Before we deal with the question ‘How common is castling in chess?’ let’s look at what castling is and the rules of chess concerning castling.
What is Castling in Chess?
Castling in chess is known as a ‘double move’ where you move both the king and the rook simultaneously. Castling is one of the three special moves in chess, besides pawn promotion and capturing en passant. And yes, casting is a legal move in chess today.
An explanation of Castling rules
A chess player must meet these requirements in order to be allowed to castle.
- The king and the rook have not yet been moved in the game
- The king is not in check
- The squares between the king and the rook are unoccupied.
- No square the king castles through is under attack.
If you meet these requirements, then you can castle or move both king and rook simultaneously.
To castle, you have to move the king two squares toward the rook or bring the rook over the king and be placed directly next to it.
One important thing to note is that you can never castle out of check. And you can castle only once in the game.
You can also never castle vertically. One of the main purposes of castling is to keep the king safe, just like a king is kept behind armed guards during a war.
There are two types of castling; castling long and castling short. Let’s look at what they are.
A castling short is also called a kingside castle or short castle. This is because the king castles together with the rook that is closest to him.
A long castle is done with the king and the queenside rook. This is the rook on the a-file. There are three squares between the rook and the king, and that’s why it’s called a long castle. The king moves two squares toward the rook, and the rook jumps over the king to land right next to it.
Why castle in chess?
There are two main benefits of castling; protecting the king and activation of the rook.
Moving the king to the outside helps keep the king safe from a checkmate. The king needs extra protection as its comparatively less movable and thus vulnerable. And at the same time, by centering the rook, we are able to make use of more strong pieces at the center.
Sometimes castling is seen as an offensive move because it places a strong piece like the rook at the center of the board where most of the action happens and protects the king at the side. Often, the more centralized a long-range piece is, the more squares it can control.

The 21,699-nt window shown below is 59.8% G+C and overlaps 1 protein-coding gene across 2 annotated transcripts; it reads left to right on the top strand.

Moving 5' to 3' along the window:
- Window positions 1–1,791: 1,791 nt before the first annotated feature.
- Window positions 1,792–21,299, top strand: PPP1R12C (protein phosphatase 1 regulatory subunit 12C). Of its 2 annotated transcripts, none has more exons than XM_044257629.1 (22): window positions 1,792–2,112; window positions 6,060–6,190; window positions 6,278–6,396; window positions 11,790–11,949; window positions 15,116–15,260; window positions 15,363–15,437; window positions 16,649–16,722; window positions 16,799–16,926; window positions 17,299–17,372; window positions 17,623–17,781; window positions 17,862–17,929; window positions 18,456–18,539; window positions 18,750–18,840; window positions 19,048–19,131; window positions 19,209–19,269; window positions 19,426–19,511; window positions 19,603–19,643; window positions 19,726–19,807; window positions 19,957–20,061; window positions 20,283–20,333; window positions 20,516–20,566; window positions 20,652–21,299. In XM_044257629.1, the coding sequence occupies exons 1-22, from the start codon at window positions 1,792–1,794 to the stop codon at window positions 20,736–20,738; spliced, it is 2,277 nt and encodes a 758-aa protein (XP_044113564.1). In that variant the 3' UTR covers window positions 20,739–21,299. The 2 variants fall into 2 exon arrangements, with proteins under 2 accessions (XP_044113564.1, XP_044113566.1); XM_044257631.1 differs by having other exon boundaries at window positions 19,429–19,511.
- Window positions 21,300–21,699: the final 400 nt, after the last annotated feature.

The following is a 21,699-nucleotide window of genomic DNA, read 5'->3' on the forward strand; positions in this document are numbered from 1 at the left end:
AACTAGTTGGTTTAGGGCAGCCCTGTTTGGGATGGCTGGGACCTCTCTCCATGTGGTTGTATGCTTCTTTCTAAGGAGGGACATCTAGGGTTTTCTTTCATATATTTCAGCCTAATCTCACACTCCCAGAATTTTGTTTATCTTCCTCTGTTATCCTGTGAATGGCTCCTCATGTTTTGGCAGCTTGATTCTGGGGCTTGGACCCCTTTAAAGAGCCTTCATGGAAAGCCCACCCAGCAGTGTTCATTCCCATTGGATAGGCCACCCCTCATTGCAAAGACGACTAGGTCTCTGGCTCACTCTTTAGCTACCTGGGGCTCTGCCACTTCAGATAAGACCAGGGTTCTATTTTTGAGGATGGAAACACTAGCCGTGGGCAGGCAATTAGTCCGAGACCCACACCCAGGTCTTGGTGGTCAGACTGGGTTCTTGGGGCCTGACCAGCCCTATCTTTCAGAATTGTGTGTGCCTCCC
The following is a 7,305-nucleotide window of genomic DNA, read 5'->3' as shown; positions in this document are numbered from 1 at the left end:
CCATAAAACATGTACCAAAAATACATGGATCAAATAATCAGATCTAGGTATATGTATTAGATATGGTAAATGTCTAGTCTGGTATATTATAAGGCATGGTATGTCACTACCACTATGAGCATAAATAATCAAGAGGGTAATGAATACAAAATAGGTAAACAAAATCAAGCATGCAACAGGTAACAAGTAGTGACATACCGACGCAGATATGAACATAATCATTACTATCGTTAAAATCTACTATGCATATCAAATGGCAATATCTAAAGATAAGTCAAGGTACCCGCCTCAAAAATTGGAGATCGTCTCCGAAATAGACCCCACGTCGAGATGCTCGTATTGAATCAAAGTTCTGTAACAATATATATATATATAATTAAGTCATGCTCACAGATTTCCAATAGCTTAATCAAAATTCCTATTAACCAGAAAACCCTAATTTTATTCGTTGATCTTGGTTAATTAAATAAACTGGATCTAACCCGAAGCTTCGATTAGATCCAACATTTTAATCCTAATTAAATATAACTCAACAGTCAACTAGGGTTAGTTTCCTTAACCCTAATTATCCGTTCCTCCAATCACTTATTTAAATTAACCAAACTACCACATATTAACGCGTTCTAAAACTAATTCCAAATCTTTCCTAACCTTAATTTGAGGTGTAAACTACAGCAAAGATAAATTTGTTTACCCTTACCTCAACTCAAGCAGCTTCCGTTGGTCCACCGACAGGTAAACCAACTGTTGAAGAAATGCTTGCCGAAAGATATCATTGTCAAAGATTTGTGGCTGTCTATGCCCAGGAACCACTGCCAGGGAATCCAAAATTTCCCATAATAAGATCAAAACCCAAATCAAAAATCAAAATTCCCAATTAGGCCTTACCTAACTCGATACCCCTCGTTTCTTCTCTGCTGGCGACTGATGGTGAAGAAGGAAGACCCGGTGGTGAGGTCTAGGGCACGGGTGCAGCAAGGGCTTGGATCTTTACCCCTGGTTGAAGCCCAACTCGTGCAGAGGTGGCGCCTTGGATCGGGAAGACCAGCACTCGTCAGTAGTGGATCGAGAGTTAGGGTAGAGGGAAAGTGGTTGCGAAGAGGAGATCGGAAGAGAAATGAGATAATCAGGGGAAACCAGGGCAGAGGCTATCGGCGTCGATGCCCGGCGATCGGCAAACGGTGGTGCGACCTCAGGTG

Manual castling in chess
There is also something called manual castling in chess. This is when you have lost the right to castle because you have moved the king already. So in order to protect the king, you move him square by square behind a wall of pawns for protection.
This may have its benefits, like giving protection to the king, but it’s not advisable as it makes you lose valuable time and movement. It’s always best to castle early in the game.
So How common is castling in chess?
Castling is done quite often by chess players, whether in tournaments or otherwise. According to statistics, kingside castling is done by 80-81% of chess players, and queenside castling by 8-9% of players. Most chess grandmasters have castled in many of their games. As long as they have the right to do so (if they have all the requirements), any chess player can go ahead and give their kings some extra protection. After all, protecting the king is what chess is all about.
But castling in chess is not always the best strategy. Sometimes players make the mistake of castling too early. If you castle before other pieces have been developed or too early, you may find yourself in a cramped position with less mobility for the remaining pieces. If you castle first and then move your pieces, then the opponent may take advantage of the lack of protection for the king and try to attack.
It is best to always develop the pieces, assess the situation and decide if it’s best to castle.
Chess grandmasters have used castling in the past, but not always. It is generally considered a good move, but in some instances, professional players decide not to castle. If they think that the risks of the castle outweigh the benefits, they may not castle at all.
So whether castling is a good move for you or not always depends on the situation of your chess board.
Castling in chess is usually done within the first six to seven moves, except when there is a threat of an attack. Otherwise, castling helps you make use of the rook better while protecting the king.
How common is castling in chess: Summary
Chess grandmasters have castled in many instances. But despite castling being considered a good move, they don’t always castle. They assess the situation, and if there is a risk involved in castling, then they choose not to do it.
Also Read: What is the Stalemate rule in chess, and how to avoid it?
*All pics are taken from Unsplash.com